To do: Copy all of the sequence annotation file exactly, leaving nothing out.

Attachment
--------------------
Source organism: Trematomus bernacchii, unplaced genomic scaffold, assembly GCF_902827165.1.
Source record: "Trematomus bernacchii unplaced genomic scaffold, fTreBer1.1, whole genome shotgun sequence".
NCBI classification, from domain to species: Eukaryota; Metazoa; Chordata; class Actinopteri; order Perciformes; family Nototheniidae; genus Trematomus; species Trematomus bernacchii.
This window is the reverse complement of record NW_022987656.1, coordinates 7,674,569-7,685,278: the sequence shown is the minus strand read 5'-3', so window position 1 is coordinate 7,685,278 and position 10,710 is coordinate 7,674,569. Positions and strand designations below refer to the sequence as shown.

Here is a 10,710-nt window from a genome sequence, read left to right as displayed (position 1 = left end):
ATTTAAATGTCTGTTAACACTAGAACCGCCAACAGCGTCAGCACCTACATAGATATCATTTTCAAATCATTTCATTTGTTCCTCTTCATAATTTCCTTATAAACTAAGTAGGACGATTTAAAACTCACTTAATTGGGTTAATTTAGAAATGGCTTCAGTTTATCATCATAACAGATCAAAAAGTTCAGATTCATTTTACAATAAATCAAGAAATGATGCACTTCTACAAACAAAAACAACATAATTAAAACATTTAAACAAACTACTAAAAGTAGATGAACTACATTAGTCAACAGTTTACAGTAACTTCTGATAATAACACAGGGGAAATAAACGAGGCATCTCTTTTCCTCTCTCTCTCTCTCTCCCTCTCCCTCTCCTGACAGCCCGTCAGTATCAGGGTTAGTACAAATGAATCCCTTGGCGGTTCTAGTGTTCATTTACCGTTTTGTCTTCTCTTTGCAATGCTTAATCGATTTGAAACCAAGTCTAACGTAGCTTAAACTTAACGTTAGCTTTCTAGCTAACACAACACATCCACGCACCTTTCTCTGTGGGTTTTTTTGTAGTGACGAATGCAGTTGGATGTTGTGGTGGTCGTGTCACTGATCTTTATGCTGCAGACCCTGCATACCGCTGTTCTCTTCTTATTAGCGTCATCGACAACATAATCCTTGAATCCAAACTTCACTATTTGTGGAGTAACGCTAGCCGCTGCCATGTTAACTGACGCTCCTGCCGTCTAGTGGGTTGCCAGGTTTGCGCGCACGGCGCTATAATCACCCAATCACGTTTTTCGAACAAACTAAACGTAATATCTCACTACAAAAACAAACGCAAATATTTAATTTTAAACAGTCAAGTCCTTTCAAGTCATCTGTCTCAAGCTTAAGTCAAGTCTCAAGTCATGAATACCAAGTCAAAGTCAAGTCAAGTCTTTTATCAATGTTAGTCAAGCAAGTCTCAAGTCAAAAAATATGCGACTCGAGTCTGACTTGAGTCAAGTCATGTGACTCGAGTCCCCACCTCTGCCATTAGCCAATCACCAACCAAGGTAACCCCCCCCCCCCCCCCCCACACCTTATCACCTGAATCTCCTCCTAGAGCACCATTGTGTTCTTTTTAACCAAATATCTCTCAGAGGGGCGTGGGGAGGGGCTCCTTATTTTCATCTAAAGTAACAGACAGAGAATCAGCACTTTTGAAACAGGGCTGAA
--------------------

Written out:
Source organism: Trematomus bernacchii, unplaced genomic scaffold, assembly GCF_902827165.1.
Source record: "Trematomus bernacchii unplaced genomic scaffold, fTreBer1.1, whole genome shotgun sequence".
NCBI classification, from domain to species: Eukaryota; Metazoa; Chordata; class Actinopteri; order Perciformes; family Nototheniidae; genus Trematomus; species Trematomus bernacchii.
This window is the reverse complement of record NW_022987656.1, coordinates 7,674,569-7,685,278: the sequence shown is the minus strand read 5'-3', so window position 1 is coordinate 7,685,278 and position 10,710 is coordinate 7,674,569. Positions and strand designations below refer to the sequence as shown.

Here is a 10,710-nt window from a genome sequence, read left to right as displayed (position 1 = left end):
ATTTAAATGTCTGTTAACACTAGAACCGCCAACAGCGTCAGCACCTACATAGATATCATTTTCAAATCATTTCATTTGTTCCTCTTCATAATTTCCTTATAAACTAAGTAGGACGATTTAAAACTCACTTAATTGGGTTAATTTAGAAATGGCTTCAGTTTATCATCATAACAGATCAAAAAGTTCAGATTCATTTTACAATAAATCAAGAAATGATGCACTTCTACAAACAAAAACAACATAATTAAAACATTTAAACAAACTACTAAAAGTAGATGAACTACATTAGTCAACAGTTTACAGTAACTTCTGATAATAACACAGGGGAAATAAACGAGGCATCTCTTTTCCTCTCTCTCTCTCTCTCCCTCTCCCTCTCCTGACAGCCCGTCAGTATCAGGGTTAGTACAAATGAATCCCTTGGCGGTTCTAGTGTTCATTTACCGTTTTGTCTTCTCTTTGCAATGCTTAATCGATTTGAAACCAAGTCTAACGTAGCTTAAACTTAACGTTAGCTTTCTAGCTAACACAACACATCCACGCACCTTTCTCTGTGGGTTTTTTTGTAGTGACGAATGCAGTTGGATGTTGTGGTGGTCGTGTCACTGATCTTTATGCTGCAGACCCTGCATACCGCTGTTCTCTTCTTATTAGCGTCATCGACAACATAATCCTTGAATCCAAACTTCACTATTTGTGGAGTAACGCTAGCCGCTGCCATGTTAACTGACGCTCCTGCCGTCTAGTGGGTTGCCAGGTTTGCGCGCACGGCGCTATAATCACCCAATCACGTTTTTCGAACAAACTAAACGTAATATCTCACTACAAAAACAAACGCAAATATTTAATTTTAAACAGTCAAGTCCTTTCAAGTCATCTGTCTCAAGCTTAAGTCAAGTCTCAAGTCATGAATACCAAGTCAAAGTCAAGTCAAGTCTTTTATCAATGTTAGTCAAGCAAGTCTCAAGTCAAAAAATATGCGACTCGAGTCTGACTTGAGTCAAGTCATGTGACTCGAGTCCCCACCTCTGCCATTAGCCAATCACCAACCAAGGTAACCCCCCCCCCCCCCCCCCACACCTTATCACCTGAATCTCCTCCTAGAGCACCATTGTGTTCTTTTTAACCAAATATCTCTCAGAGGGGCGTGGGGAGGGGCTCCTTATTTTCATCTAAAGTAACAGACAGAGAATCAGCACTTTTGAAACAGGGCTGAA